At first, there’s a loud hissing, like a hard wind whipping up sand from a barren plain. It’s joined by a high, persistent screech wrung, perhaps, from a violin at full stretch. Steadily and purposefully, other elements start to appear in this suggested space; some woody knocks provide a foreground that’s distinct from that rasping, dusty foundation. Bass starts to rumble beneath it all, and the gaps in the swirling mass of sound are gradually filled by short string shrieks, tremulous gong strikes, and alarming scrapes and scratches from a menagerie of instruments that quickly become difficult to discern from one another.
As the range of sounds expands, they tumble together, picked up and thrown around invisibly as if by a violent night storm. Those knocks were, in retrospect, the first clattering pebbles of a sonic avalanche that now sweeps down, enveloping the listener like a wall of wild weather. It rises and intensifies to a mighty crescendo, peaking and abating, unravelling and settling into a barely audible drone, over as suddenly as it began.
I’m not even half way through listening to Anna Þorvaldsdóttir’s ‘Streaming Arhythmia,’ and I’m both enthralled and exhausted. The evocative power of this opening salvo—and, as I’ll discover, Anna’s oeuvre as a whole—is breathtaking. The piece seems to channel not just the atmosphere of a specific place or scene, but to conjure up an impression of the unknowable scale and power of nature itself.
Big nature and open space
Sitting in the airy café of Harpa some days later with sun streaming colourfully through the faceted windows, Anna Þorvaldsdóttir’s sound world seems like a half-remembered dream. The petite black-clad composer sits sipping from a cup of green tea, upright and attentive. Her dark eyes gleam and a smile crosses her lips as her childhood home of Borgarnes is mentioned. Anna spent some of her formative years is this small town, surrounded by a dramatic vista of the ocean and the ever-changing skies.
“When you grow up in a place where you’re surrounded by water and mountains, and you can get quickly into untouched nature, this is what you feel is normal,” she says, softly and thoughtfully. “I would listen—both internally, and also to the way that nature sounds. We had so much wind, and all these natural phenomena that I felt very close to. I feel that I still carry that now—these roots have stayed with me.”
As well as paying attention to what was around her, Anna was foundationally shaped by what was absent. Unlike the busyness, cacophony and clutter of urban environments, she became used to a feeling of small-town ease under the wide sky, and between distant horizons and the unencumbered openness of the Icelandic countryside.
“There’s so much space,” she says. “You can usually see quite far in Iceland. That space is present in my music, and it’s another thing that has stayed with me. I didn’t really recognise this initially. It was just there, and I didn’t know how it related. But as I have continued, and people ask me more questions, I realised that it probably came from those roots. It plays a big part.”
Anna is also quick to point out that her work isn’t “about” nature, so much as it takes cues from natural forces. “From the point of inspiration, it’s more about proportions, flow, and natural phenomena,” she explains. “I’m not trying to describe nature—I’m breathing in inspiration. A lot of my music is constructed around this natural flow and how different elements can come together seamlessly through transitions. And nature does that beautifully.”
Setting the focus
Anna’s music, in all of its diversity, certainly has a grand scope in mind. Her orchestration is based more on drones, events and transitions than melodic progressions—sounds often linger for long periods, mingling together and creating a tense scene-setting atmosphere before the introduction of new elements, whether it’s a slow build or a shocking one-off burst.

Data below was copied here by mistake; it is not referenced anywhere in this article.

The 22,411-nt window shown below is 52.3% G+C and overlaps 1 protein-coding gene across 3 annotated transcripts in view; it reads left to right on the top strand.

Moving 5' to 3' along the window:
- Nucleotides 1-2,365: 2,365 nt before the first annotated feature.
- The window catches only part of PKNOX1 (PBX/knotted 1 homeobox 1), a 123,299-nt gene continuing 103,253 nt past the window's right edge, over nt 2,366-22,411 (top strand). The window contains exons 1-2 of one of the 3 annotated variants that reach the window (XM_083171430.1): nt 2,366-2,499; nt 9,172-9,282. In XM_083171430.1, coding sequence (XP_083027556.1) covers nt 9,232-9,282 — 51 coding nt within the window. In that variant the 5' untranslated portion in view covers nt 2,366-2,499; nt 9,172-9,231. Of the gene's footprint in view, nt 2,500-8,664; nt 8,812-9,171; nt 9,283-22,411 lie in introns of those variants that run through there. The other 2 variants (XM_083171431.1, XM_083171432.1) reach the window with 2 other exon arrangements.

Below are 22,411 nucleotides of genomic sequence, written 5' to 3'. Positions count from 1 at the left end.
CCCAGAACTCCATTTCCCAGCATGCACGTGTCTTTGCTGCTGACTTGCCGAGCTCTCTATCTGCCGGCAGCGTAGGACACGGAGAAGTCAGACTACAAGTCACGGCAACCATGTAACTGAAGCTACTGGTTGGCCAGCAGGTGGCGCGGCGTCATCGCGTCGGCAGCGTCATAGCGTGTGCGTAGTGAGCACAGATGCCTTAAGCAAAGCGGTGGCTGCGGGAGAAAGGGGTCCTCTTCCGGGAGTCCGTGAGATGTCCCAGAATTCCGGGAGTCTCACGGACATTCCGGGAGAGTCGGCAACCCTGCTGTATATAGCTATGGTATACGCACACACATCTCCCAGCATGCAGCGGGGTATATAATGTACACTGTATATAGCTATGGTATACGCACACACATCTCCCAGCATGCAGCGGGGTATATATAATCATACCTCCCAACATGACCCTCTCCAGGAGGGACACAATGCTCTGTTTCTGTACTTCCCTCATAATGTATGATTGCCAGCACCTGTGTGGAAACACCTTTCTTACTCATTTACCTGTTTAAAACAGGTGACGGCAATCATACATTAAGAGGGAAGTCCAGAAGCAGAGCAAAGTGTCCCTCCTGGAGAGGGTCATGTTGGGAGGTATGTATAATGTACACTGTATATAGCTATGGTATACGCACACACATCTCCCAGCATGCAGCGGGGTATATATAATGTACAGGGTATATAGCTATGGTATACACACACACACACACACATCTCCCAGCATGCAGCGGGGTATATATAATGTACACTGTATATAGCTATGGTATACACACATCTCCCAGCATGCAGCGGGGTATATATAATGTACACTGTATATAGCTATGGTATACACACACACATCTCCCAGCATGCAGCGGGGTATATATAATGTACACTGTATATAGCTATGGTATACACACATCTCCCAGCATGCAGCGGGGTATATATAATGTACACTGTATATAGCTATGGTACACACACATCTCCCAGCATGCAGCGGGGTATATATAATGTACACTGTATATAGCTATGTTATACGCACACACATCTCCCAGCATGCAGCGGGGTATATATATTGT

However, even at its most subtle and discrete moments, it rarely contains any true emptiness. “I feel silence always has a presence,” Anna says. “In my music, with very few exceptions, there is never complete silence. I do intuitively feel that there’s an undercurrent in the music, and many layers. Sometimes when you remove some layers, and leave just one or a couple, you get different perspectives. That’s something I work with a lot in my music: how do you set the focus? How do you zoom in on some things, or zoom out? How do you use perspective between looking at the whole thing, or the details within that structure?”
This careful description of building a composition offers some insight into the methods and perhaps even the concerns of Anna’s music. Her orchestral works can begin quietly and unfold slowly, building a tense atmosphere as a foundation on which a further narrative is based; or, they can start emphatically and spiral onwards from there.
“I’m obsessed with structure, and that’s something I spend a lot of time working on in the initial stages,” Anna explains. “Finding the structure is one of the first things that comes with each piece. In these initial stages I spend a lot of time finding materials for the various places in the music, and deciding how it’s built in the flow. I do, very much, build atmospheres. That’s one way I experience sounds, and think about sounds and music. To me, after getting a good sense of where you are, then you can go somewhere else. If you set the ground, then you can go to different places, and that‘s something I try to think a lot about when I’m working.”
Layers and structures
Anna speaks most animatedly when discussing the possibilities of writing for orchestra. “My kind of listening—that is, internal listening—resonates very well with orchestra,” she says. “I have a huge passion for writing for large ensembles and orchestras. I think one of the main reasons for that is that I like to build many layers and large structures. And they don’t have to be loud to be large. You can make a—quote, unquote—drone; that is, a very complicated ocean of sound. And that’s something I really enjoy doing.”
Working to create a detailed, immersive composition is a process that begins with Anna, and is then passed on to the conductors and musicians who perform her music. She speaks with high regard for the people who execute her taut, layered music.
“It’s so important in that kind of situation that you listen, and are connected to the other performers,” she explains. “Also, a bit more technically, the way I write is to move the layers between groups. A layer might be carried by the winds, but move through to the strings; the winds start doing something else, and the strings continue. When you start to know the music, then you start to learn that process—that something is being passed to you. That creates a different kind of perspective as you move through a piece.”